Oireachtas Joint Committee on Transport

Oireachtas joint committee on Transport and Communications Networks held in Leinster House on Tuesday 16th of February 2021. Committee Room 4, LH 2000 The Review to Renew; the public consultation element of the National Development Plan. In attendance were Mr Jim Meade, Chief Executive, Irish Rail Mr Peter Muldoon, Director Capital Investment, Irish Rail Mr Barry Kenny, Corporate Communications Manager, Irish Rail Mr Glenn Carr, General Manager, Rail Freight & Rosslare Europort Mr Eoin McGettigan, CEO, Port of Cork Company Mr Henry Kingston, Port Engineering Manager, Port of Cork Company Mr Colin Dunne, Joint Managing Director, International Warehousing and Transport Mr Frank Ronan, Chief Executive, Port of Waterford.

Transcripts from the 2 hour meeting are here; https://www.oireachtas.ie/en/debates/debate/joint_committee_on_transport_and_communications_networks/2021-02-16/

Video of the full meeting can be viewed here; https://media.heanet.ie/page/8bb735b6d90c438a963cf4af9514565f

Jim Meade ;

On the case of the western rail corridor, at the request of, and subject to the terms of reference within the Department of Transport, we did commission a report that was undertaken by EY. It is a financial and economical appraisal on proposals to extend the western rail corridor, as outlined before, ultimately to Claremorris in two phases from Athenry to Tuam and then Tuam to Claremorris. The terms of reference specified in that appraisal were that we must ensure that any extension of the WRC meets all of the relevant appraisal procedures and value-for-money tests required under the public spending code.

The report was submitted to the Department in July 2020. It was subject to an independent review, commissioned by the Department, with the Joint Assistance to Support Projects in the European Regions, JASPERS. Neither report supported the extension of the WRC based on the terms of reference set out in it.

Dara Callery;

My second question is on the EY report, which has been referred to a lot today. Who commissioned it? Was it Irish Rail or the Department of Transport? What was the final cost of the report?

As he knows, it will be discussed again and there are many concerns about that particular report, about how it arrived at its conclusions and about the data used, but that is for another day. I want to know who commissioned it and who paid for it, and what level of engagement there was between Irish Rail management and EY in the preparation of the report.

What is Irish Rail’s policy on greenways? Does it give up disused lines to them relatively easily or does it have a plan for lines that may not currently be used? To use the phrase Mr. Meade has just used, if a heavy user or an anchor tenant was to come looking for them, would they be available? What if someone comes looking for a greenway to be put on that line before the anchor tenant? Has Irish Rail not just given up an asset without giving it much consideration?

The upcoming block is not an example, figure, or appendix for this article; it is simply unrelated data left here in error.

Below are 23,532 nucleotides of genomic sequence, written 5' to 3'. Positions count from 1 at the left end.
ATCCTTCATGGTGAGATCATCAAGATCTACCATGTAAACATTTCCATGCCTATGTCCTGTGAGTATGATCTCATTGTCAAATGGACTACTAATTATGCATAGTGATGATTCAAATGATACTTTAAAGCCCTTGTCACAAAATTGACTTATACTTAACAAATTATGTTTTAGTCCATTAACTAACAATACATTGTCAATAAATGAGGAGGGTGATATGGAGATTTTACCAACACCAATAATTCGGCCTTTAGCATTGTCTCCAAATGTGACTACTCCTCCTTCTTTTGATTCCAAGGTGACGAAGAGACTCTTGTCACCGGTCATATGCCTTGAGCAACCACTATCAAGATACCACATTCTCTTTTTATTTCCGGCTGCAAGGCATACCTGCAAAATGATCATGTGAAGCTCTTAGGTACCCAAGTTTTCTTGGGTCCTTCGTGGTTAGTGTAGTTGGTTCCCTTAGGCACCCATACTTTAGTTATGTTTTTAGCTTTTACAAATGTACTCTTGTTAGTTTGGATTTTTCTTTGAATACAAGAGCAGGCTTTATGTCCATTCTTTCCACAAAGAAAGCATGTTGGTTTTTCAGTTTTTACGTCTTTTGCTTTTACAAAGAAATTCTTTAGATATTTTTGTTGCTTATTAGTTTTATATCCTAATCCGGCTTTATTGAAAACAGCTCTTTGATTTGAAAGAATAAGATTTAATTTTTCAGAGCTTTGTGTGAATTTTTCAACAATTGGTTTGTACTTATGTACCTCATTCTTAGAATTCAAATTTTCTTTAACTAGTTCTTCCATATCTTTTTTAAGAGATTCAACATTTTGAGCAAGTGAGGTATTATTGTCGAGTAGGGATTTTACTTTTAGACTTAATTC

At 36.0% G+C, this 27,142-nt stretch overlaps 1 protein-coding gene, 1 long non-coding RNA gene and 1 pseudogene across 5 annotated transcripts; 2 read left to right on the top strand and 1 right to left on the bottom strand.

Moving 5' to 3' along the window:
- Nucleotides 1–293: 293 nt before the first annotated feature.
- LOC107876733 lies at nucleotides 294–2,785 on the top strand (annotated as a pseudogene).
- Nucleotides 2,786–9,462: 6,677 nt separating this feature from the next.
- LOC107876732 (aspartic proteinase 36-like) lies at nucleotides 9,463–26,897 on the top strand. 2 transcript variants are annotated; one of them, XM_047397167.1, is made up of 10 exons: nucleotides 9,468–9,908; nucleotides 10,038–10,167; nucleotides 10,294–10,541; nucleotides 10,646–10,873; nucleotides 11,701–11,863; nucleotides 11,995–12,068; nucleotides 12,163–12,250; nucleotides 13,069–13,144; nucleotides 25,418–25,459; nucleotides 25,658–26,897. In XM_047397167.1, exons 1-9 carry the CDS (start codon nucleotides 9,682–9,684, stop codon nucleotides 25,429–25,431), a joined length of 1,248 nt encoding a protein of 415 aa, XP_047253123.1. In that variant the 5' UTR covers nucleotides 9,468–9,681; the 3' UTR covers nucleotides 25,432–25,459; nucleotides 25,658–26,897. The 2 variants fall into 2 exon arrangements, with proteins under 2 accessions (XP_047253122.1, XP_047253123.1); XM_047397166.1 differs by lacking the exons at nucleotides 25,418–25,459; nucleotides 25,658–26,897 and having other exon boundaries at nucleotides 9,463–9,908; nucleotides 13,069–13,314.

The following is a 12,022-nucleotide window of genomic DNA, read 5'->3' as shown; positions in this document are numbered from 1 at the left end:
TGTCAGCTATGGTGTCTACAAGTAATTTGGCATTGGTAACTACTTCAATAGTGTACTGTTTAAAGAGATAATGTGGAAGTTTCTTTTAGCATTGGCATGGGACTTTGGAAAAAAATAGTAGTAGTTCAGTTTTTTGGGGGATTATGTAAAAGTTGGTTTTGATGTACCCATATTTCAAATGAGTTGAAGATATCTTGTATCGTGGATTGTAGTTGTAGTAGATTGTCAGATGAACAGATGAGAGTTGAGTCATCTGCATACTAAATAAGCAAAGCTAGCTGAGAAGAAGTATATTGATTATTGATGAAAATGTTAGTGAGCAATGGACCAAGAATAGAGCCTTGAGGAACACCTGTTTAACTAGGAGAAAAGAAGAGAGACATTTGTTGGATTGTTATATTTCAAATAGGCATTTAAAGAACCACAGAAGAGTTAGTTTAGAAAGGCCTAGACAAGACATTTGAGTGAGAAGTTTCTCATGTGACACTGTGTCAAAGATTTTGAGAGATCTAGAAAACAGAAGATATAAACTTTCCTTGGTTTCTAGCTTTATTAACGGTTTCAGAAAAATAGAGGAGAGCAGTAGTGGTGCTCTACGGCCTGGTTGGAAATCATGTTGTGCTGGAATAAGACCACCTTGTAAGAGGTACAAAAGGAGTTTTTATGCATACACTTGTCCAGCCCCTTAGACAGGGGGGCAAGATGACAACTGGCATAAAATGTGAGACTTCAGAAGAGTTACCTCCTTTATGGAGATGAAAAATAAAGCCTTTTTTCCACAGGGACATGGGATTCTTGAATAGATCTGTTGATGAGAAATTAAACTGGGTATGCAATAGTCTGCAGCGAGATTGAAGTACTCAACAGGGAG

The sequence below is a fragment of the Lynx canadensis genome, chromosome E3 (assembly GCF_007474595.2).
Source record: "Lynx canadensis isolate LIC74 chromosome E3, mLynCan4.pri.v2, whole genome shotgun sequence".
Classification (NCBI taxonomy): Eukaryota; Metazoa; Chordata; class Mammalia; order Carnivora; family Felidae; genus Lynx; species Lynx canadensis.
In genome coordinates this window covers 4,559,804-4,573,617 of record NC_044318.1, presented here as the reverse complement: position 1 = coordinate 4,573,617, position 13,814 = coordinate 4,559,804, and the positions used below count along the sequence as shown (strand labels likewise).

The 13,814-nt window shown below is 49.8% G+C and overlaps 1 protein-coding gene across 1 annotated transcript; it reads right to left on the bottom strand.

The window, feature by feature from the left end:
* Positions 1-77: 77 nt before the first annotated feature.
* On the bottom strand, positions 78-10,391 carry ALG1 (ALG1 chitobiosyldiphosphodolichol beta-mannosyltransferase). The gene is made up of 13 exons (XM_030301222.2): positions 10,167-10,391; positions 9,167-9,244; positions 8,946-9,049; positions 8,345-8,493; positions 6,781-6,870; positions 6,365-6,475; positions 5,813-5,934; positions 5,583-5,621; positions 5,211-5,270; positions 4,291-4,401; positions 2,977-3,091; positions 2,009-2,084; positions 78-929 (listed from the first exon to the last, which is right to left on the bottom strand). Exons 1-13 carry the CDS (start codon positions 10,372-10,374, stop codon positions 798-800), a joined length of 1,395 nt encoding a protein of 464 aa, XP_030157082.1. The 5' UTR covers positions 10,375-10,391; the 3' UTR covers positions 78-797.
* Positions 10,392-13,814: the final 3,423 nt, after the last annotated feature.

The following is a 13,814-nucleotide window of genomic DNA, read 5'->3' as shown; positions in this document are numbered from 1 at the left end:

Jim Meade ;

As regards the western rail corridor[/b], subject to the terms of reference detailed with the Department of Transport, we commissioned EY to undertake that study of the western rail corridor. EY then went about its business and it referred back to us if it needed detail. However, it was commissioned to do an independent report and it was allowed to do an independent report. That report was subsequently reviewed by Jasper Consulting and, as we know, neither the review nor the report supported the extension of the western rail corridor based on the terms of reference that were set out at the time.

We always support greenways, although there is a caveat on any greenway licence we currently have out there. I remind the Deputy we do not set the requirements for public transport. That is the remit of the Department. We operate the existing rail service and while we support greenways and come up with some of the ideas, and we also have the expertise in the industry, it is ultimately a decision for the Government and Department if they want to extend, expand or put in new rail services. The greenway is a win-win for both because it keeps the asset in State ownership and utilised, and if there is a decision at some point in the future that the asset needs to go back into a public transport mode, the licensing arrangement is such that it can do so.

Video clip from the committee meeting;

Alan Dillon questioned the validity of the reports commissioned by Irish Rail. Again, Mr Jim Meade CEO of Irish Rail was quite clear on the matter.

Alan Dillon ;

On the western rail corridor EY report, what type of analysis or peer review was undertaken by Iarnród Éireann which commissioned this report? Following critical analysis, some major flaws and errors were identified in the report. I would like to get an understanding of what peer review was undertaken.

Jim Meade ;

We are part of the steering group for the all-Ireland rail review. The scope and terms of reference have not been fully defined and this is still a work in progress with the Department. We will have an input and one of my team will sit on the steering group.

The western rail corridor will have its place as part of the terms of reference and will be looked at again.

On the peer review, as with any report there were several iterations back and forth in the Department. We had a link person working on it so it was reviewed in house. I am aware there are a few deep data errors in the report that were not picked up in the final draft but I do not think they made any substantive difference to the outcome of the report.

Video clip from the committee meeting;